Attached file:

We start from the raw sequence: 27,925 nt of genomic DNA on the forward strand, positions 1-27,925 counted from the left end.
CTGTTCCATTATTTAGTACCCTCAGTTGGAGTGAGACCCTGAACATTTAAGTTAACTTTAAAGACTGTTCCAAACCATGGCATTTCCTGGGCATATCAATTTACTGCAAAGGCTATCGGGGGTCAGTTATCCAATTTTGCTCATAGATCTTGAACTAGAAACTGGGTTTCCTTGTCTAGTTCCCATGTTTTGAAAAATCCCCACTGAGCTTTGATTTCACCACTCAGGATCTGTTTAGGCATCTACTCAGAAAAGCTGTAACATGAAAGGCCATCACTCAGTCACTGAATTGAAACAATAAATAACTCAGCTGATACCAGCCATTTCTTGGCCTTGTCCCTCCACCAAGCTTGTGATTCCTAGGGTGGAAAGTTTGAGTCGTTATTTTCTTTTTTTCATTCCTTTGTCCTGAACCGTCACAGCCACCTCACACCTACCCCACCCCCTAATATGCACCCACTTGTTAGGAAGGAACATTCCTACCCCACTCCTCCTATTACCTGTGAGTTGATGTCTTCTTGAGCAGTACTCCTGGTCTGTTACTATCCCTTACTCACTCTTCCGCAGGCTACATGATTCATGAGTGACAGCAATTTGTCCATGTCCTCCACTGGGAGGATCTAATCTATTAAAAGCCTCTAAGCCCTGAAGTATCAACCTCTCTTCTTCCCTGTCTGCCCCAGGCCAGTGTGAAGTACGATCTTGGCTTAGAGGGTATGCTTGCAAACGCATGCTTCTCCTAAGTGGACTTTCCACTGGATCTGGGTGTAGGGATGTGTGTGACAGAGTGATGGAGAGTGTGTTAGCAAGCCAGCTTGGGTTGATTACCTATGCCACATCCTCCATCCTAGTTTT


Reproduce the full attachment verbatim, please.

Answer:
We start from the raw sequence: 27,925 nt of genomic DNA on the forward strand, positions 1-27,925 counted from the left end.
CTGTTCCATTATTTAGTACCCTCAGTTGGAGTGAGACCCTGAACATTTAAGTTAACTTTAAAGACTGTTCCAAACCATGGCATTTCCTGGGCATATCAATTTACTGCAAAGGCTATCGGGGGTCAGTTATCCAATTTTGCTCATAGATCTTGAACTAGAAACTGGGTTTCCTTGTCTAGTTCCCATGTTTTGAAAAATCCCCACTGAGCTTTGATTTCACCACTCAGGATCTGTTTAGGCATCTACTCAGAAAAGCTGTAACATGAAAGGCCATCACTCAGTCACTGAATTGAAACAATAAATAACTCAGCTGATACCAGCCATTTCTTGGCCTTGTCCCTCCACCAAGCTTGTGATTCCTAGGGTGGAAAGTTTGAGTCGTTATTTTCTTTTTTTCATTCCTTTGTCCTGAACCGTCACAGCCACCTCACACCTACCCCACCCCCTAATATGCACCCACTTGTTAGGAAGGAACATTCCTACCCCACTCCTCCTATTACCTGTGAGTTGATGTCTTCTTGAGCAGTACTCCTGGTCTGTTACTATCCCTTACTCACTCTTCCGCAGGCTACATGATTCATGAGTGACAGCAATTTGTCCATGTCCTCCACTGGGAGGATCTAATCTATTAAAAGCCTCTAAGCCCTGAAGTATCAACCTCTCTTCTTCCCTGTCTGCCCCAGGCCAGTGTGAAGTACGATCTTGGCTTAGAGGGTATGCTTGCAAACGCATGCTTCTCCTAAGTGGACTTTCCACTGGATCTGGGTGTAGGGATGTGTGTGACAGAGTGATGGAGAGTGTGTTAGCAAGCCAGCTTGGGTTGATTACCTATGCCACATCCTCCATCCTAGTTTT